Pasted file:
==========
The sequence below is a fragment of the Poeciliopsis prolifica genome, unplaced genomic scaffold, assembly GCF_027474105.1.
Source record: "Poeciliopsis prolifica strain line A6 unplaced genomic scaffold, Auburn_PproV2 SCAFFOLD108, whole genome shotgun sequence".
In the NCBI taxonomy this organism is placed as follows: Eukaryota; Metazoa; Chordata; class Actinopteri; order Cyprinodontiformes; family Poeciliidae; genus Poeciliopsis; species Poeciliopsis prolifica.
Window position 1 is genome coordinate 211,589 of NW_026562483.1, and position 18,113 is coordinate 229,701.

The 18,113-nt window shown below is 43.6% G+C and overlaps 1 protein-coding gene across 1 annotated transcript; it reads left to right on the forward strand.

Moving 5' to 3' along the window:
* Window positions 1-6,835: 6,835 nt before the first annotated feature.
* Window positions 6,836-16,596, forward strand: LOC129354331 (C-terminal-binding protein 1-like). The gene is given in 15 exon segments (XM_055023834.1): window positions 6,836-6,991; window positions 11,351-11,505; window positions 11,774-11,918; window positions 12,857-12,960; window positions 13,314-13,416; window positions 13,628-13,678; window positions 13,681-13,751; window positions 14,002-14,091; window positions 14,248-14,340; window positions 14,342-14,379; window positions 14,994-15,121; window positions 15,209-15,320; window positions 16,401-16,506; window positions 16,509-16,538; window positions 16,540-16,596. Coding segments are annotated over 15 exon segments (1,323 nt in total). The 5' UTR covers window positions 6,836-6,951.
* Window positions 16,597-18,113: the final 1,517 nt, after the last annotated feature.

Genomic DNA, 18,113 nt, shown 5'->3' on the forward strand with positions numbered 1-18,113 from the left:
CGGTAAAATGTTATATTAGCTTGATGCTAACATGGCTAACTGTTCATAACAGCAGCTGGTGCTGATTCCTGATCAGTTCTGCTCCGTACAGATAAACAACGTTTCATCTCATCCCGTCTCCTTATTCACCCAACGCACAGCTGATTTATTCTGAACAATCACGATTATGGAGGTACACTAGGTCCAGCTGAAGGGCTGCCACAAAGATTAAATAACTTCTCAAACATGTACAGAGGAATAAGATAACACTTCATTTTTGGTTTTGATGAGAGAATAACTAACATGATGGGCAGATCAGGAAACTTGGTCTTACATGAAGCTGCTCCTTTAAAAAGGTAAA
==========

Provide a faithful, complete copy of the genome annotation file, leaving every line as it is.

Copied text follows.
The sequence below is a fragment of the Poeciliopsis prolifica genome, unplaced genomic scaffold, assembly GCF_027474105.1.
Source record: "Poeciliopsis prolifica strain line A6 unplaced genomic scaffold, Auburn_PproV2 SCAFFOLD108, whole genome shotgun sequence".
In the NCBI taxonomy this organism is placed as follows: Eukaryota; Metazoa; Chordata; class Actinopteri; order Cyprinodontiformes; family Poeciliidae; genus Poeciliopsis; species Poeciliopsis prolifica.
Window position 1 is genome coordinate 211,589 of NW_026562483.1, and position 18,113 is coordinate 229,701.

The 18,113-nt window shown below is 43.6% G+C and overlaps 1 protein-coding gene across 1 annotated transcript; it reads left to right on the forward strand.

Moving 5' to 3' along the window:
* Window positions 1-6,835: 6,835 nt before the first annotated feature.
* Window positions 6,836-16,596, forward strand: LOC129354331 (C-terminal-binding protein 1-like). The gene is given in 15 exon segments (XM_055023834.1): window positions 6,836-6,991; window positions 11,351-11,505; window positions 11,774-11,918; window positions 12,857-12,960; window positions 13,314-13,416; window positions 13,628-13,678; window positions 13,681-13,751; window positions 14,002-14,091; window positions 14,248-14,340; window positions 14,342-14,379; window positions 14,994-15,121; window positions 15,209-15,320; window positions 16,401-16,506; window positions 16,509-16,538; window positions 16,540-16,596. Coding segments are annotated over 15 exon segments (1,323 nt in total). The 5' UTR covers window positions 6,836-6,951.
* Window positions 16,597-18,113: the final 1,517 nt, after the last annotated feature.

Genomic DNA, 18,113 nt, shown 5'->3' on the forward strand with positions numbered 1-18,113 from the left:
CGGTAAAATGTTATATTAGCTTGATGCTAACATGGCTAACTGTTCATAACAGCAGCTGGTGCTGATTCCTGATCAGTTCTGCTCCGTACAGATAAACAACGTTTCATCTCATCCCGTCTCCTTATTCACCCAACGCACAGCTGATTTATTCTGAACAATCACGATTATGGAGGTACACTAGGTCCAGCTGAAGGGCTGCCACAAAGATTAAATAACTTCTCAAACATGTACAGAGGAATAAGATAACACTTCATTTTTGGTTTTGATGAGAGAATAACTAACATGATGGGCAGATCAGGAAACTTGGTCTTACATGAAGCTGCTCCTTTAAAAAGGTAAA